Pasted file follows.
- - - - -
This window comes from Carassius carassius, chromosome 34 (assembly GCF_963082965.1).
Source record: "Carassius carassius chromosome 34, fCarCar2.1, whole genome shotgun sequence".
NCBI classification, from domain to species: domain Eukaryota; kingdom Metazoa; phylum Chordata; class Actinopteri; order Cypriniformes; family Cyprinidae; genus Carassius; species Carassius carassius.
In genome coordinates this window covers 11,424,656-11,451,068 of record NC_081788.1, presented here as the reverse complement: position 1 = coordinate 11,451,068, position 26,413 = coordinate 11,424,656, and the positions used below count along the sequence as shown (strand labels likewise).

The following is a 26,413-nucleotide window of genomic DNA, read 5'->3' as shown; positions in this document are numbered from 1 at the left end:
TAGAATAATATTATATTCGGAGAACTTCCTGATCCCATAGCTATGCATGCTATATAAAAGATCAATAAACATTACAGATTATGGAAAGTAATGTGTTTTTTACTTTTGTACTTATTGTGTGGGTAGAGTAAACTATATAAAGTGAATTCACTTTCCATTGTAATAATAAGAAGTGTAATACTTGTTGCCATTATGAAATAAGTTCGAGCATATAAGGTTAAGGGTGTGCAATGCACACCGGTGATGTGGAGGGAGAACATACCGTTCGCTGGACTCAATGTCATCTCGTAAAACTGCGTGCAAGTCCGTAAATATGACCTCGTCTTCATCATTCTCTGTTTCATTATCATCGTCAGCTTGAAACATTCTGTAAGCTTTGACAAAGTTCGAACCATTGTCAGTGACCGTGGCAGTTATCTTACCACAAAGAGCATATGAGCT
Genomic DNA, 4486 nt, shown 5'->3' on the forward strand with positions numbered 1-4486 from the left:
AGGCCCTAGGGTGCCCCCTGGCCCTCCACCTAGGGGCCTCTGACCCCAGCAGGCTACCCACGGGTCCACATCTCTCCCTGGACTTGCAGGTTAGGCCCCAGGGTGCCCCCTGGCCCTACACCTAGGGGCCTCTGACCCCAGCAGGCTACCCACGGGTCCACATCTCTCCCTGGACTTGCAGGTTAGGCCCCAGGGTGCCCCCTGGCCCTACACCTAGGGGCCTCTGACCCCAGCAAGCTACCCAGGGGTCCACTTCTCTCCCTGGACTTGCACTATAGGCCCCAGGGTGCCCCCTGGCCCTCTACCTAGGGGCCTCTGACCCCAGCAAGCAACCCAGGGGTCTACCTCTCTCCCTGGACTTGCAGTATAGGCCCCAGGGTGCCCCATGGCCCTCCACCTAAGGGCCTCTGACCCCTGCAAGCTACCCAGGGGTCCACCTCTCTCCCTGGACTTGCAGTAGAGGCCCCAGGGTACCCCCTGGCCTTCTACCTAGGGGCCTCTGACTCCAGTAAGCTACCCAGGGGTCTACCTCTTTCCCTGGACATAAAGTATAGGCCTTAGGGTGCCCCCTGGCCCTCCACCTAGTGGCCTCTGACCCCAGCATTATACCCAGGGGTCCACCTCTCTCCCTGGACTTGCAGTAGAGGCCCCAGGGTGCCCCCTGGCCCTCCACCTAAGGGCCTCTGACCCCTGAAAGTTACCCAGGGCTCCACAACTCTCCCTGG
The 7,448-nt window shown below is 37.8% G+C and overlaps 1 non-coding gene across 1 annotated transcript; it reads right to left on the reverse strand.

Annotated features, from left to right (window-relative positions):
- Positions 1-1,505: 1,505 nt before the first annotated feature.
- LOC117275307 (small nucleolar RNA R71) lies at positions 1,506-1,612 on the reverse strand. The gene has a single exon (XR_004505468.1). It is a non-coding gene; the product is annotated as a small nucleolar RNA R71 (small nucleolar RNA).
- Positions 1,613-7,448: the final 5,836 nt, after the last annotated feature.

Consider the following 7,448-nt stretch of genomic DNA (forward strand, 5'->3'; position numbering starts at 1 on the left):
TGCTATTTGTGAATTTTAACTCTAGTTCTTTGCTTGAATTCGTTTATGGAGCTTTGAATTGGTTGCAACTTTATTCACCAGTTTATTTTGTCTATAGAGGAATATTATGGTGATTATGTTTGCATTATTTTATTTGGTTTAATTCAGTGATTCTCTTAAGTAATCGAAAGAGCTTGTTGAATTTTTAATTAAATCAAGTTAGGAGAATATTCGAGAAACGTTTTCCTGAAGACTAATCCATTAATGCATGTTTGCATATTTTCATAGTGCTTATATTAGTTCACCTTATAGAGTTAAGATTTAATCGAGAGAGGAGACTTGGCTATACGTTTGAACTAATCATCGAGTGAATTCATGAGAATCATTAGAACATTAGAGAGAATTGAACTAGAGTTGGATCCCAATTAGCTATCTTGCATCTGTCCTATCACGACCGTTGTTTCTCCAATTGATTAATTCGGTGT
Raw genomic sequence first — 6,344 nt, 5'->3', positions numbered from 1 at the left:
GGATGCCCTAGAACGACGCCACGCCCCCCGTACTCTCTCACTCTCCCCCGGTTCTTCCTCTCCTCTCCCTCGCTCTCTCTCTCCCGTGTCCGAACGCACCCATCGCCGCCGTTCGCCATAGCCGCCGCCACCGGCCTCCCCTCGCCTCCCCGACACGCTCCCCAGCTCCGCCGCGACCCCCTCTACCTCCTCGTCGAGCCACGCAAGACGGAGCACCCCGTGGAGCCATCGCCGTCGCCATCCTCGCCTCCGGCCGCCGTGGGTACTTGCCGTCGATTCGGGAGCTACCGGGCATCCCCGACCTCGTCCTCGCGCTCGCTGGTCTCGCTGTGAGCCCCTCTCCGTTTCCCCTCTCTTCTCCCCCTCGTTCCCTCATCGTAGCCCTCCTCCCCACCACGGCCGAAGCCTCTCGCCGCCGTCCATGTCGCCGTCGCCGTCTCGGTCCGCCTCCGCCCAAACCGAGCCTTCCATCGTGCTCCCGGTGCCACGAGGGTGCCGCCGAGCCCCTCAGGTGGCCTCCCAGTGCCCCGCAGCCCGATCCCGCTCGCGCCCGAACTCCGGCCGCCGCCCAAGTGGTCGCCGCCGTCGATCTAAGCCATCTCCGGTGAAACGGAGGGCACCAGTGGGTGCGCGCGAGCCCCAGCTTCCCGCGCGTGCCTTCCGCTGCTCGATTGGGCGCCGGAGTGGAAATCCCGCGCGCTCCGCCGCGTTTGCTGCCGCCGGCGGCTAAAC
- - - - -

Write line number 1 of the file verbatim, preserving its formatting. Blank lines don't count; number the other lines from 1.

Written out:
This window comes from Carassius carassius, chromosome 34 (assembly GCF_963082965.1).